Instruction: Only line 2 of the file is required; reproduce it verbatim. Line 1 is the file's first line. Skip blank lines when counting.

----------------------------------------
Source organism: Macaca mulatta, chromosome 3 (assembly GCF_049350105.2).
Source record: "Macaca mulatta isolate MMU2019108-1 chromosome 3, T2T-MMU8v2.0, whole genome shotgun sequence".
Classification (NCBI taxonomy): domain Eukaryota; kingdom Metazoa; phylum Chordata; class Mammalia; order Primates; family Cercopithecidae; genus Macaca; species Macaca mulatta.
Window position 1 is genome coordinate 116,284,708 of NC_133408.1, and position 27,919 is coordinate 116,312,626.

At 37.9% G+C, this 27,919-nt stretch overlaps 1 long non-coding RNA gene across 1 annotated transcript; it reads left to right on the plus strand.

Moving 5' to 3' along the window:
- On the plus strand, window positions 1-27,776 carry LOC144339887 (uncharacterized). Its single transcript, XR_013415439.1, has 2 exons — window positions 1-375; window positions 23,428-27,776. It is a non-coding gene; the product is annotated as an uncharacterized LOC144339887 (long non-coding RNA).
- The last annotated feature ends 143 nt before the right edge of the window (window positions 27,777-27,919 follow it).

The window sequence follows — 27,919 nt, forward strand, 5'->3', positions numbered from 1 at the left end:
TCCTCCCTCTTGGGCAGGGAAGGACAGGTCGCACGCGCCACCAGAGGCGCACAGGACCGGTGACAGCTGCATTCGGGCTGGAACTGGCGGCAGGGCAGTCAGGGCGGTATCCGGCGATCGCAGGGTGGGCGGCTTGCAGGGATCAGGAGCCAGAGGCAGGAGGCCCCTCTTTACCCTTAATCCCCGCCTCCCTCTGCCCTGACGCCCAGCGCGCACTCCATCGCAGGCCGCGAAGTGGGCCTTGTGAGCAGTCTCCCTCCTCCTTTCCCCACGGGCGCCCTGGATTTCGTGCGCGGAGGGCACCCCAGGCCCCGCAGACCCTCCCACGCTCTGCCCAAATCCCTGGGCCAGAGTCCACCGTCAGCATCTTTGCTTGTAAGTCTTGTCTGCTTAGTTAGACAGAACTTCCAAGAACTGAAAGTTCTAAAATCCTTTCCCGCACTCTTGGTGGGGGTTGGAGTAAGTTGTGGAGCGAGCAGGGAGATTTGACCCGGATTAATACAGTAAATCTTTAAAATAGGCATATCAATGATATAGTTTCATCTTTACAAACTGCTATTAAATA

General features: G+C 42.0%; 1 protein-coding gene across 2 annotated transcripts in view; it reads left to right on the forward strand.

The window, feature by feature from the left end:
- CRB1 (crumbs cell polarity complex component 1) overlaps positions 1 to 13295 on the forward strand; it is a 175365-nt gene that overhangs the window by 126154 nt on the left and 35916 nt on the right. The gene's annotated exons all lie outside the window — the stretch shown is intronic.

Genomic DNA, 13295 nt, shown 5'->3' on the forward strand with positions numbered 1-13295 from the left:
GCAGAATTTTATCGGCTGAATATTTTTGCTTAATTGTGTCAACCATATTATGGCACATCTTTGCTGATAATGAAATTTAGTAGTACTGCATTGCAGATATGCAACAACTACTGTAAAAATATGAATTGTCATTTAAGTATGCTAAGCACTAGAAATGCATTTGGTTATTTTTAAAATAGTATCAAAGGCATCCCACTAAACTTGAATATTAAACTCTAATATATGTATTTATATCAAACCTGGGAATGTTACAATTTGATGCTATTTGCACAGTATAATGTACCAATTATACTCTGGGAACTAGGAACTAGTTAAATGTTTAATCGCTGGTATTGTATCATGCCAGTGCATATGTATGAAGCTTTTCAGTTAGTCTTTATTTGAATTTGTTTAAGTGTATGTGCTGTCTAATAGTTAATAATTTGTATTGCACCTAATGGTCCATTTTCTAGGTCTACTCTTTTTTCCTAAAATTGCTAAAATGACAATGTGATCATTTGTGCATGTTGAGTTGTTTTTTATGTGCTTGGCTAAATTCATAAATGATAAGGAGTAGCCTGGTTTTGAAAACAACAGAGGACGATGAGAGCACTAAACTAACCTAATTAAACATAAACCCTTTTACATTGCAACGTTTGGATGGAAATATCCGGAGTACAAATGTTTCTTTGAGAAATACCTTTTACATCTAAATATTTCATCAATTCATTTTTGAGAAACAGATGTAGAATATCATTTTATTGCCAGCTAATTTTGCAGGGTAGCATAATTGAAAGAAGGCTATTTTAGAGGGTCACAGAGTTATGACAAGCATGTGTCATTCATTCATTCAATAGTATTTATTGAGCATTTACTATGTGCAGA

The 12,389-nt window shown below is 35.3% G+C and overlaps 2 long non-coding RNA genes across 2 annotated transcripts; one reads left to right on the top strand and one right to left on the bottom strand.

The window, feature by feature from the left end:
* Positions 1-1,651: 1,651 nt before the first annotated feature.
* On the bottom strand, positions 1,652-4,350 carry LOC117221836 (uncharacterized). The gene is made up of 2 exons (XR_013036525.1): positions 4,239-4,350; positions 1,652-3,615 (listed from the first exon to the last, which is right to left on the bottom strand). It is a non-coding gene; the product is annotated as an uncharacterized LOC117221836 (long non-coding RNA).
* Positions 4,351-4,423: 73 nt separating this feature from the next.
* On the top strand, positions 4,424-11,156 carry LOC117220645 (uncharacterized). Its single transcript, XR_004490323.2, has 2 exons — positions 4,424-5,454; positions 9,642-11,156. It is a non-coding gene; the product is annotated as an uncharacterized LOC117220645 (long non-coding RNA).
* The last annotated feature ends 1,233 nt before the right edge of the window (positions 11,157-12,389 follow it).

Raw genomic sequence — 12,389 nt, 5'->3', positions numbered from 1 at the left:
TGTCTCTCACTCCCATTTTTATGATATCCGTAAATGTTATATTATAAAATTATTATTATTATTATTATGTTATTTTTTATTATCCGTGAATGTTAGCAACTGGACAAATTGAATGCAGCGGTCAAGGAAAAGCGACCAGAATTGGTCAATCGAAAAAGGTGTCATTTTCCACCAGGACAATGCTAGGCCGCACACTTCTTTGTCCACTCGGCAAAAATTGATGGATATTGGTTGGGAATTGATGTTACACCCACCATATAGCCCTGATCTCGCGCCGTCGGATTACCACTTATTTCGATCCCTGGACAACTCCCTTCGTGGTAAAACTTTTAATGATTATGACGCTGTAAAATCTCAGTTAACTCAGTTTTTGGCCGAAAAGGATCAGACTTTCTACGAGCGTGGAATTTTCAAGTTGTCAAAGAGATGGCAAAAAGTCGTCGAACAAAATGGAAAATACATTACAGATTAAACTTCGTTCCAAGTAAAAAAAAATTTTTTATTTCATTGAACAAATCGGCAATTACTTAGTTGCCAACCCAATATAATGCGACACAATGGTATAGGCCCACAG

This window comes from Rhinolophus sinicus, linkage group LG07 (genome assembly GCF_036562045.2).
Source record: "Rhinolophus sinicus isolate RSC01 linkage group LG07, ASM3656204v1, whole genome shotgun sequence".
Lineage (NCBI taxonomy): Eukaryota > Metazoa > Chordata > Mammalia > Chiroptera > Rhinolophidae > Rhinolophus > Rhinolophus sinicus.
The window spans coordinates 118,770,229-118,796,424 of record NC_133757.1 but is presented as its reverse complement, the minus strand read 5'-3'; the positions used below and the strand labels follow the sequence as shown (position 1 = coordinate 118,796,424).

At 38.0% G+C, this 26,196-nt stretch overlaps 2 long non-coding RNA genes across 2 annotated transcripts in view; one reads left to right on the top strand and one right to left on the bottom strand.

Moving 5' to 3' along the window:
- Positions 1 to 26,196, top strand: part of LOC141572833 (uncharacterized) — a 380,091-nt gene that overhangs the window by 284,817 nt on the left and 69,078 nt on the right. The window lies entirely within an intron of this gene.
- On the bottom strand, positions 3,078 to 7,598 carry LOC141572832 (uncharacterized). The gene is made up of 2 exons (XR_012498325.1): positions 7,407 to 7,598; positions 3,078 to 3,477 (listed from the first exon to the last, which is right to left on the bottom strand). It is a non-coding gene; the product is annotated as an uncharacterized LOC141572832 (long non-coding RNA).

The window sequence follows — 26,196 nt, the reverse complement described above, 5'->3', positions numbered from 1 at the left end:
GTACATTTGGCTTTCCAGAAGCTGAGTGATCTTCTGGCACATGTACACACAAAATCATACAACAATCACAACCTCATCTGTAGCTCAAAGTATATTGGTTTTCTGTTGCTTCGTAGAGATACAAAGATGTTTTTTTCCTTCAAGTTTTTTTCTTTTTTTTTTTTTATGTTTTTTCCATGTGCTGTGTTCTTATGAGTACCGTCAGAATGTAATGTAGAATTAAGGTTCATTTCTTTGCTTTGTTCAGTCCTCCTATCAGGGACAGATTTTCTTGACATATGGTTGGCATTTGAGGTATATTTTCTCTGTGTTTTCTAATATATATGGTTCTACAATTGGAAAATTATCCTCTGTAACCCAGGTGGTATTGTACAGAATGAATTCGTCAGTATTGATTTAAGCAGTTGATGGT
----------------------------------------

Source record: "Macaca mulatta isolate MMU2019108-1 chromosome 3, T2T-MMU8v2.0, whole genome shotgun sequence".